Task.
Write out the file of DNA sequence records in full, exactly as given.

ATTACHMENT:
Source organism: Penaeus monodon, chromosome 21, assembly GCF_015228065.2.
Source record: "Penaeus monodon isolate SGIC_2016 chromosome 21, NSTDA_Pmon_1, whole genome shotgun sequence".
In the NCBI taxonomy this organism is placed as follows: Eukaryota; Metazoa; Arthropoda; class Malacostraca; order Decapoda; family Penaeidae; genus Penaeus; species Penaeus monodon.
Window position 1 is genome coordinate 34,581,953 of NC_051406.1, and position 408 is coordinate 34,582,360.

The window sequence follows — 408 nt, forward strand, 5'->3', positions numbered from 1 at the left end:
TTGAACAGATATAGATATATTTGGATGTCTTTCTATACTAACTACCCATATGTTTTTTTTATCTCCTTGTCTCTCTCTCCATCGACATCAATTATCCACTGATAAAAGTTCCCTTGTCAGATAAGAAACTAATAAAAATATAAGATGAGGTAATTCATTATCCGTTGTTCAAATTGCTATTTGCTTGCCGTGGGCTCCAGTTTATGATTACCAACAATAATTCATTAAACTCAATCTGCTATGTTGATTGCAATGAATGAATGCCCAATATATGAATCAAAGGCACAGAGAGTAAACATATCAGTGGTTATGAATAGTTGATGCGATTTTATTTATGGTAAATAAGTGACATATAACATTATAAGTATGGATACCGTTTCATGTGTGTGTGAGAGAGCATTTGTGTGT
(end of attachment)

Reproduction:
Source organism: Penaeus monodon, chromosome 21, assembly GCF_015228065.2.
Source record: "Penaeus monodon isolate SGIC_2016 chromosome 21, NSTDA_Pmon_1, whole genome shotgun sequence".
In the NCBI taxonomy this organism is placed as follows: Eukaryota; Metazoa; Arthropoda; class Malacostraca; order Decapoda; family Penaeidae; genus Penaeus; species Penaeus monodon.
Window position 1 is genome coordinate 34,581,953 of NC_051406.1, and position 408 is coordinate 34,582,360.

The window sequence follows — 408 nt, forward strand, 5'->3', positions numbered from 1 at the left end:
TTGAACAGATATAGATATATTTGGATGTCTTTCTATACTAACTACCCATATGTTTTTTTTATCTCCTTGTCTCTCTCTCCATCGACATCAATTATCCACTGATAAAAGTTCCCTTGTCAGATAAGAAACTAATAAAAATATAAGATGAGGTAATTCATTATCCGTTGTTCAAATTGCTATTTGCTTGCCGTGGGCTCCAGTTTATGATTACCAACAATAATTCATTAAACTCAATCTGCTATGTTGATTGCAATGAATGAATGCCCAATATATGAATCAAAGGCACAGAGAGTAAACATATCAGTGGTTATGAATAGTTGATGCGATTTTATTTATGGTAAATAAGTGACATATAACATTATAAGTATGGATACCGTTTCATGTGTGTGTGAGAGAGCATTTGTGTGT